For example, for a response variable with four sequential categories, there are 4 – 1 = 3 equations as follows:

$$\begin{array}{l}\mathrm{ln}\left(\frac{\pi {}_{1}}{\pi {}_{2}+\pi {}_{3}+\pi {}_{4}}\right)={\alpha}_{1}+{\beta}_{11}{X}_{1}+{\beta}_{12}{X}_{2}+\cdots +{\beta}_{1p}{X}_{p},\\ \mathrm{ln}\left(\frac{\pi {}_{2}}{\pi {}_{3}+\pi {}_{4}}\right)={\alpha}_{2}+{\beta}_{21}{X}_{1}+{\beta}_{22}{X}_{2}+\cdots +{\beta}_{2p}{X}_{p},\\ \mathrm{ln}\left(\frac{\pi {}_{3}}{\pi {}_{4}}\right)={\alpha}_{3}+{\beta}_{31}{X}_{1}+{\beta}_{32}{X}_{2}+\cdots +{\beta}_{3p}{X}_{p}.\end{array}$$

The coefficients *β*_{ij} are
interpreted within each level. For example, for the previous smoking example,
*β*_{12} shows the impact of
*X*_{2} on the log odds of a person being a
smoker versus a nonsmoker, provided that everything else is held constant.
Alternatively, *β*_{22} shows the impact of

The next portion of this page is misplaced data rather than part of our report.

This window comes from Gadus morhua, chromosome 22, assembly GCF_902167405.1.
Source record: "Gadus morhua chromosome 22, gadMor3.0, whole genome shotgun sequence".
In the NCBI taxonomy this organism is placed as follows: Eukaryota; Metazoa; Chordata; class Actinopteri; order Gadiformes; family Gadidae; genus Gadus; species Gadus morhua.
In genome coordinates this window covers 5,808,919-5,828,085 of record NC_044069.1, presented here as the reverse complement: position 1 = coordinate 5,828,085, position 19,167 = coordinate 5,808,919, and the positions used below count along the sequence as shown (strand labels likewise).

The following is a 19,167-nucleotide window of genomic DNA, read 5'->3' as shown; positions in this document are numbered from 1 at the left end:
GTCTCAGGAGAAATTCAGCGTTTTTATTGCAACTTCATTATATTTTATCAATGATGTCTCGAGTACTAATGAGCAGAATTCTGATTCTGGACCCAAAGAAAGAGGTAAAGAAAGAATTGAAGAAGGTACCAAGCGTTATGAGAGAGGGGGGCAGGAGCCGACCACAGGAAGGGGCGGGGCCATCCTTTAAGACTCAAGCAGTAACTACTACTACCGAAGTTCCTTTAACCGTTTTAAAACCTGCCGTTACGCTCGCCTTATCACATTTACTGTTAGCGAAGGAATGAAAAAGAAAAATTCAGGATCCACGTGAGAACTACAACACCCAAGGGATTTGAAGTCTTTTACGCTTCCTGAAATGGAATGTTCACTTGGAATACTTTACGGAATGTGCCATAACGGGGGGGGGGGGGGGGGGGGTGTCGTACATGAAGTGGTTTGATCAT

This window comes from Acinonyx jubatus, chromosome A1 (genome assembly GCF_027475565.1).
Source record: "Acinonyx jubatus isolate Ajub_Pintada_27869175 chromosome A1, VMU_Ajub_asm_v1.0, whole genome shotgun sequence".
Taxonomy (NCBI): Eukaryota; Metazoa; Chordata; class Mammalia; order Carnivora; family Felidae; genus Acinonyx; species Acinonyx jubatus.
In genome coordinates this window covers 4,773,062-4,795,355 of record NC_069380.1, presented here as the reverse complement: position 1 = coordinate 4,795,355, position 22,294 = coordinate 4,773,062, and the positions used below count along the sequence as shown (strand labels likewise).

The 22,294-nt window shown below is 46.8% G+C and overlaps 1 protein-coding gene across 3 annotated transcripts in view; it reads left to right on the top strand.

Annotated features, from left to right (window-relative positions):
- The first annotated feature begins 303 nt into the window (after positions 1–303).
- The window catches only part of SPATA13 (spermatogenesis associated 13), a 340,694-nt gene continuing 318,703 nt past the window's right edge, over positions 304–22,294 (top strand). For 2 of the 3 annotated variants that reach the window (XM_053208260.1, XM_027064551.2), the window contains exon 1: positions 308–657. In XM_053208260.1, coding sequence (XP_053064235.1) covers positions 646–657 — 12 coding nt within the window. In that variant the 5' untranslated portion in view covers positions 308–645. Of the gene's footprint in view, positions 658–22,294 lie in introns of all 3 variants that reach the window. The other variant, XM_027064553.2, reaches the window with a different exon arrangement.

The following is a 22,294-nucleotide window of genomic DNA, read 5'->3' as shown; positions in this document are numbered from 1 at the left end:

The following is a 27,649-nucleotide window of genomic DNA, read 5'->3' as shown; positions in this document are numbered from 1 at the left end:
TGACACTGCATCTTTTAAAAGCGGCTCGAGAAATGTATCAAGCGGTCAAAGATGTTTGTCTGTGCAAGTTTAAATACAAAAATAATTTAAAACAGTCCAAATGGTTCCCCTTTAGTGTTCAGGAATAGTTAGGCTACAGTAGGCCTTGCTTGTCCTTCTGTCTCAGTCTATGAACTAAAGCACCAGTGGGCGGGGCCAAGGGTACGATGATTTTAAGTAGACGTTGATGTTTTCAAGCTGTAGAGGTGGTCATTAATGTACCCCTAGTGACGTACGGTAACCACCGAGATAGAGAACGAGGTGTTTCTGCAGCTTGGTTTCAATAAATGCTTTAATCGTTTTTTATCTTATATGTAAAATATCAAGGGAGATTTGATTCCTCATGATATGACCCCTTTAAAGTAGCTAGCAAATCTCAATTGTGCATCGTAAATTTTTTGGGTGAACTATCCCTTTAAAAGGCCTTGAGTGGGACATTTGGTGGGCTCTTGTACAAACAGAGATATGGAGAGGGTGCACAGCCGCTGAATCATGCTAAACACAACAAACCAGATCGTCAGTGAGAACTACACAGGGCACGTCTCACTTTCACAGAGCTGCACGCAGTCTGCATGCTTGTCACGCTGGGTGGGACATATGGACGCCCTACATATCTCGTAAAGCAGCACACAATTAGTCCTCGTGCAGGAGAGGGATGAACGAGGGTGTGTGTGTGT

*X*_{2} on the log odds of a person smoking one
to five cigarettes versus more than five cigarettes a day, given that he or she is a
smoker, provided that everything else is held constant. Similarly,
*β*_{23}, shows the effect of
*X*_{2} on the log odds of a person smoking 6
to 10 cigarettes versus more than 10 cigarettes a day, given that he or she smokes more
than 5 cigarettes a day, provided that everything else is held constant.

You can specify other link functions for hierarchical models. The
`'link','probit'`

name-value pair argument uses the probit link
function. With the separate slopes assumption, the model becomes